The New York City Department of Education today announced a partnership with other school districts to form the Urban School Food Alliance to encourage the healthy meals while keeping costs down. New York City, with the Los Angeles Unified School District, Chicago Public Schools, Dallas Independent School District, Miami-Dade County Public Schools and Orange County Public Schools in Orlando will coordinate menus to improve purchasing power from food providers so that costs are kept low. The initiative will serve the same lunch menus across the six school districts, which together represent 2.9 million daily lunches served a day - of which 860,000 are served in New York City. Today’s lunch will include roasted chicken, brown rice with seasoned black beans, steamed green broccoli, fresh fruit and assorted milk.
“Our goal is to offer our students nutritious and delicious meals while keeping costs down,” said Deputy Chancellor of Operations Kathleen Grimm. “Costs for food throughout the country are going up and the Urban School Food Alliance will help us to band together and control costs by buying in large quantities.”
“The Alliance will help us with costs and quality as we introduce more nutritional options for our students,” said Eric Goldstein, Chief Operating Officer for School Support Services that includes the school lunch program. Since 2004, the City has introduced a more nutritious menu; including offering fresh fruit at both breakfast and lunch. In recent years, the City introduced whole grain pasta, replaced white bread with whole wheat bread and installed more than 1,000 salad bars in schools.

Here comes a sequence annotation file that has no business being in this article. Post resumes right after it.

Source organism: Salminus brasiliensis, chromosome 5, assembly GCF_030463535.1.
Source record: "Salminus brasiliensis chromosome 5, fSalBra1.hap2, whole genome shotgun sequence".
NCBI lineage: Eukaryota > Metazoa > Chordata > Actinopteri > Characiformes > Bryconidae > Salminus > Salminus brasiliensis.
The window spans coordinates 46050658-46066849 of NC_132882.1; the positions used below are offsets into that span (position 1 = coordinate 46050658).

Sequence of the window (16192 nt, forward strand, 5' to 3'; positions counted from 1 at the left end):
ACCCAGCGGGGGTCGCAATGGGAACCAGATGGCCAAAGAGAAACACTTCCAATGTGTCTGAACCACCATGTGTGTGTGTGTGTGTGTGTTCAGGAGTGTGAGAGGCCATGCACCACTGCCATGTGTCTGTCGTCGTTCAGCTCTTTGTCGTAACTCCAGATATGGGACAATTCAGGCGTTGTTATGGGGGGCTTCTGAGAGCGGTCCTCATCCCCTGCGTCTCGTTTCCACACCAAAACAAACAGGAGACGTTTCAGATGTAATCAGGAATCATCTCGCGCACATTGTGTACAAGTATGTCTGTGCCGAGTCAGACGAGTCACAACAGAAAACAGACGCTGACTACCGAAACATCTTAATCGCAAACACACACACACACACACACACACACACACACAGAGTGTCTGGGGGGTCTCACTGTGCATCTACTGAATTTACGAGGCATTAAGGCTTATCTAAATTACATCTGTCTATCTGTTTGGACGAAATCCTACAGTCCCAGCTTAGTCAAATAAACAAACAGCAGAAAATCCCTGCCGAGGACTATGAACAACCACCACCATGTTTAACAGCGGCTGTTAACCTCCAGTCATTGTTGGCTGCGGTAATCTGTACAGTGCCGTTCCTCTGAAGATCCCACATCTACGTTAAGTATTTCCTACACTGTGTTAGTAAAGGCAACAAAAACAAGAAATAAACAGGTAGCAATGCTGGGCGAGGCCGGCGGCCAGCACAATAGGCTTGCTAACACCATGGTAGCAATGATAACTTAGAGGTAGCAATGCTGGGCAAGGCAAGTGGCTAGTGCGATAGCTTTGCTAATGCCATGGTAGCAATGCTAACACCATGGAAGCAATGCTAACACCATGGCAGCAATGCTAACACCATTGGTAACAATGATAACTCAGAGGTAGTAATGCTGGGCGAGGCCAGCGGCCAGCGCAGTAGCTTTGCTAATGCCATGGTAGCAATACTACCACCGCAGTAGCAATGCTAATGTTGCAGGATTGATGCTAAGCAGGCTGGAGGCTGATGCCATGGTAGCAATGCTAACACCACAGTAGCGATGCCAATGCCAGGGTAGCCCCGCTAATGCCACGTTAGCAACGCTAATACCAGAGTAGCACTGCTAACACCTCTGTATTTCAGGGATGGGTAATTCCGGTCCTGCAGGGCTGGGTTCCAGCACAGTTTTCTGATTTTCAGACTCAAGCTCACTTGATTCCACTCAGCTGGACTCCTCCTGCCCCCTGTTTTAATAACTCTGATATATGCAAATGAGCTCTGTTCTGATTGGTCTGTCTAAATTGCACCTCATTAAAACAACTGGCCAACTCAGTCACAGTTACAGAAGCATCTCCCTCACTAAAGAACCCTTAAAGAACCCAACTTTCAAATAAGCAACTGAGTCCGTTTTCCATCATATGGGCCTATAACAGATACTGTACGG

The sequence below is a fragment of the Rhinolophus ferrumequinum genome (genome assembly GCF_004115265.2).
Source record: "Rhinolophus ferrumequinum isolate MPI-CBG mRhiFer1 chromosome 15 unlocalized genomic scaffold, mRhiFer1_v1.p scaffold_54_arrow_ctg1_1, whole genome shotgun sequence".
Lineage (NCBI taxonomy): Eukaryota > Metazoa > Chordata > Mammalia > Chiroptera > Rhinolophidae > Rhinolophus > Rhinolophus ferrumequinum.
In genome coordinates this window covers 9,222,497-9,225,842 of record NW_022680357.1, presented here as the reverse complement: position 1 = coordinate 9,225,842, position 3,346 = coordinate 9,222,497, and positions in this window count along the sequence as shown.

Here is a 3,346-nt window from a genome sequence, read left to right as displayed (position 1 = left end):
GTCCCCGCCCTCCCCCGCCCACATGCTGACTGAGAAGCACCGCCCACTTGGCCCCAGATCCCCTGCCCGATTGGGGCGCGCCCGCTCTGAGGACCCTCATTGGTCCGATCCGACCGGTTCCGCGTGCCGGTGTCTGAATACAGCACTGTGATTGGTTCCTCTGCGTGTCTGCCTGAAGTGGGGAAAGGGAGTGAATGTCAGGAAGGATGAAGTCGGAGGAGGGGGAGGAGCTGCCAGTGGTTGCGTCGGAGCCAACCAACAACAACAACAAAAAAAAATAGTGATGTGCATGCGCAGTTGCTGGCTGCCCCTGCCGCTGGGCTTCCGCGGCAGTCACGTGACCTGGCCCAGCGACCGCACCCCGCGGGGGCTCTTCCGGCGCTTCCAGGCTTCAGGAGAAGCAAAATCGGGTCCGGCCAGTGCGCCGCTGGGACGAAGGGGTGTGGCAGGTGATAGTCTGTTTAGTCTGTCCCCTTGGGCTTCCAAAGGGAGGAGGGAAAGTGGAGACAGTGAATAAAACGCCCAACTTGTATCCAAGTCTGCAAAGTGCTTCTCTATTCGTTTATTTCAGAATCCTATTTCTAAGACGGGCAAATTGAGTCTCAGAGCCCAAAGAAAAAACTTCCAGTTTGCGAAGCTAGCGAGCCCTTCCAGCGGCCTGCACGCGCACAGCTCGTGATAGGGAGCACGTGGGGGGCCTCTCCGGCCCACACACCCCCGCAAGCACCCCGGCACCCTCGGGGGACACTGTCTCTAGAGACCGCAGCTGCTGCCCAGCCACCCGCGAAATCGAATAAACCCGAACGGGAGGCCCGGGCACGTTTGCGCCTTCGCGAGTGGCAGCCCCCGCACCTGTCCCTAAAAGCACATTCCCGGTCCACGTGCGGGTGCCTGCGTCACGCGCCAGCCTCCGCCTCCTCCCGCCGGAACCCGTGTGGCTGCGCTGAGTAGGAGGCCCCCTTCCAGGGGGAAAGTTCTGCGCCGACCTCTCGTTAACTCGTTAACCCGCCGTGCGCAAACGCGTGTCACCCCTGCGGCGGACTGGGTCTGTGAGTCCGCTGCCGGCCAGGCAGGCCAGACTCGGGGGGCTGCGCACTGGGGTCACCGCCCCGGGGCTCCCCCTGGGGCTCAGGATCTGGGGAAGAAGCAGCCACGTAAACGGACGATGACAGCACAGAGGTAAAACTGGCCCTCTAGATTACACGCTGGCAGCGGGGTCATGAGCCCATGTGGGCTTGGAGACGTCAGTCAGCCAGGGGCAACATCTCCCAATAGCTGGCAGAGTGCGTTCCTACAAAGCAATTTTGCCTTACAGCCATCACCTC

“This show of solidarity is unprecedented,” said Los Angeles Unified School District Food Services Director David Binkle. “It demonstrates that all the school districts in the alliance can work together to implement the same programs while serving nutritious meals to our students.”
“We created this menu based on the most popular items we commonly serve in each of our Districts,” said Leslie Fowler, director of Nutrition Support Services at Chicago Public Schools. “Our goal moving forward is to identify these commonalities and work with our vendors to capitalize on our purchasing power so that we’re providing the best and freshest foods possible to our students at the lowest costs possible.”
The Urban School Food Alliance first met in the summer of 2012 and has worked to combine purchasing power and coordinate menu creation and food service. As a whole, the alliance procures more than $530 million in food and food supplies annually. About 14 percent of New York City’s food supplies are purchased from local produce and dairy vendors. The first-of-its-kind alliance will allow the districts to coordinate bulk item purchases from large venues to keep costs competitive.